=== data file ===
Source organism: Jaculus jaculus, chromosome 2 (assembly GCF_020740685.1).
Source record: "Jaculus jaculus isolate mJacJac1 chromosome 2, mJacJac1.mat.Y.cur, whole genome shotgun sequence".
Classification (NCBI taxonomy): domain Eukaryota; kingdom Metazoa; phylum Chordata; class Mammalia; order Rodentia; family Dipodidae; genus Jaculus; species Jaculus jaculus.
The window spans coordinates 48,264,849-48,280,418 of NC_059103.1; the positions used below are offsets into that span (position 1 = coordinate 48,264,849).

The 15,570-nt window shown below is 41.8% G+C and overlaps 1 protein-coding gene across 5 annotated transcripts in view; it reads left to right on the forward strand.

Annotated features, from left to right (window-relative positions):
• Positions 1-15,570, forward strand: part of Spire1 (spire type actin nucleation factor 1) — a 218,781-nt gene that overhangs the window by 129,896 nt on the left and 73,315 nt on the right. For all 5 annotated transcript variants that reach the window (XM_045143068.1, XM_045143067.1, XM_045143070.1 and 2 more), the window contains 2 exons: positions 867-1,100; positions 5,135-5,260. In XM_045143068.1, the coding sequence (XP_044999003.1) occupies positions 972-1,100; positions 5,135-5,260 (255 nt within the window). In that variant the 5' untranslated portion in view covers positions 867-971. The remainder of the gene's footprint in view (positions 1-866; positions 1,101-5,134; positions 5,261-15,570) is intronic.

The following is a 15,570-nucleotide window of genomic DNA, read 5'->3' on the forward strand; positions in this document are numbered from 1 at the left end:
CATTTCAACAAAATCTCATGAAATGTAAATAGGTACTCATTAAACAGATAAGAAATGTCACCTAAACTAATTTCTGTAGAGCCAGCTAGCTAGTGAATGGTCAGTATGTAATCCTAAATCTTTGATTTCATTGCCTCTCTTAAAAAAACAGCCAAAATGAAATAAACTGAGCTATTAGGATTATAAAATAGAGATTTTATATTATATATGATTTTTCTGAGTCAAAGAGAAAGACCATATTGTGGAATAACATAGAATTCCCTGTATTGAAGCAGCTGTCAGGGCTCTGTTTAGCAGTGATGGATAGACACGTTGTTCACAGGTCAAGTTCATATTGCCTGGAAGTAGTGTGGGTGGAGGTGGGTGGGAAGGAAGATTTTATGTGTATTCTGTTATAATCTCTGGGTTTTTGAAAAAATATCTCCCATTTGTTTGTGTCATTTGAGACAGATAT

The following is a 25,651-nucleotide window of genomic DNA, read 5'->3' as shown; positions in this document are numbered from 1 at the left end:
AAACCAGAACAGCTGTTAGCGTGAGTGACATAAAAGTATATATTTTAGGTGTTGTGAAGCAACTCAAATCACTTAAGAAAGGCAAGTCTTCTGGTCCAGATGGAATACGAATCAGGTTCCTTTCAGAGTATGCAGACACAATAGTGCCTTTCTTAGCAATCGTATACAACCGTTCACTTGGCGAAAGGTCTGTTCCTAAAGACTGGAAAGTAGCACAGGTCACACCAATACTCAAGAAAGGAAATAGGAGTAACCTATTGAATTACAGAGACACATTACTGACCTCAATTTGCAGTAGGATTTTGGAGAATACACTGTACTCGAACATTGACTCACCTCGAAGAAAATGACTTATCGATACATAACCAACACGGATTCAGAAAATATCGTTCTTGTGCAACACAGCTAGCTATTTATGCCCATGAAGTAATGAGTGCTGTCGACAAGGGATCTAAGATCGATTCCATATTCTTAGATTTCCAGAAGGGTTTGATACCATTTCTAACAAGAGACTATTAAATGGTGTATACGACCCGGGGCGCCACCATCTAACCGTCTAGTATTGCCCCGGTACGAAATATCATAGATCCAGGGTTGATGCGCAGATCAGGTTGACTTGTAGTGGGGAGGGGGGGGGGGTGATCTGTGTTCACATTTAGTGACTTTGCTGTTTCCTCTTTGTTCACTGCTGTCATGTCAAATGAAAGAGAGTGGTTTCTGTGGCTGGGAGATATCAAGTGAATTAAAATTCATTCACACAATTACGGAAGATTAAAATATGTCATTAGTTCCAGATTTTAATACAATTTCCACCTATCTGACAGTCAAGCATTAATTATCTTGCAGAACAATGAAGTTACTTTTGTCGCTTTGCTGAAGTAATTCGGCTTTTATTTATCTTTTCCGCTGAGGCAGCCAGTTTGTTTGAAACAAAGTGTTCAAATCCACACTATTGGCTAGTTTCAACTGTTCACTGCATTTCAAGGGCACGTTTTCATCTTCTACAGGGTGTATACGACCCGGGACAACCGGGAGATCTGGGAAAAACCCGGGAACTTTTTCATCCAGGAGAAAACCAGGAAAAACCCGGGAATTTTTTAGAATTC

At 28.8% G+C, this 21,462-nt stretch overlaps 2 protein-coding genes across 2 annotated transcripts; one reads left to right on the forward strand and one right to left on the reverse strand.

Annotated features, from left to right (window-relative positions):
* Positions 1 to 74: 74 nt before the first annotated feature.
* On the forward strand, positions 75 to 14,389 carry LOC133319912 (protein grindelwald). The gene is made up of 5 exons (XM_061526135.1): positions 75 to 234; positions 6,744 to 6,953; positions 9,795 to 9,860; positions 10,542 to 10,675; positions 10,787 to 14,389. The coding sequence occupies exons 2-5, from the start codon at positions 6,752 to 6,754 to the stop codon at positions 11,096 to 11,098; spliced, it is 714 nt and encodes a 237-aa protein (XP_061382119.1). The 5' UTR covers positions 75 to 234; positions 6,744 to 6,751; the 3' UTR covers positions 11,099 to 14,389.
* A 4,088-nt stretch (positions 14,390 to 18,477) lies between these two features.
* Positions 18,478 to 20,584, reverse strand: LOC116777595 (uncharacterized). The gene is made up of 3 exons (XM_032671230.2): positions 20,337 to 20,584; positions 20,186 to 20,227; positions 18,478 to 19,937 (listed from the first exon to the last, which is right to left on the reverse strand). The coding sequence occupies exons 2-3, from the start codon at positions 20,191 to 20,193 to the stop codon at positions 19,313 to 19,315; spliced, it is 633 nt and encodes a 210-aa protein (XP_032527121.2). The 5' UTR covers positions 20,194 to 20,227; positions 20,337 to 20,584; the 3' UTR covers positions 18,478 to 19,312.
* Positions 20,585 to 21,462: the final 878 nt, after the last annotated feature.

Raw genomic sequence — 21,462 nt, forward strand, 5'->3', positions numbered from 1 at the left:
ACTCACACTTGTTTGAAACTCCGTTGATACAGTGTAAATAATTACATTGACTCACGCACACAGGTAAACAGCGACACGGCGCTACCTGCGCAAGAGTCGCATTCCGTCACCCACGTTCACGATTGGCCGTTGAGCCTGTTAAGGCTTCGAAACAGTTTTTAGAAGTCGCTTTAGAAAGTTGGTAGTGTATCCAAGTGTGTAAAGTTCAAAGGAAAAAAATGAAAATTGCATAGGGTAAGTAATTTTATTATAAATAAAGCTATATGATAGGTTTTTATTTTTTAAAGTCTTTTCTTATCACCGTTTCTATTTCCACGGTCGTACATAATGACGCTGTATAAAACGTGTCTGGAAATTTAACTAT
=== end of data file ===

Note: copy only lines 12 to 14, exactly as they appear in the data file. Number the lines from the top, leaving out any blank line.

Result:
At 28.8% G+C, this 21,462-nt stretch overlaps 2 protein-coding genes across 2 annotated transcripts; one reads left to right on the forward strand and one right to left on the reverse strand.

Annotated features, from left to right (window-relative positions):
* Positions 1 to 74: 74 nt before the first annotated feature.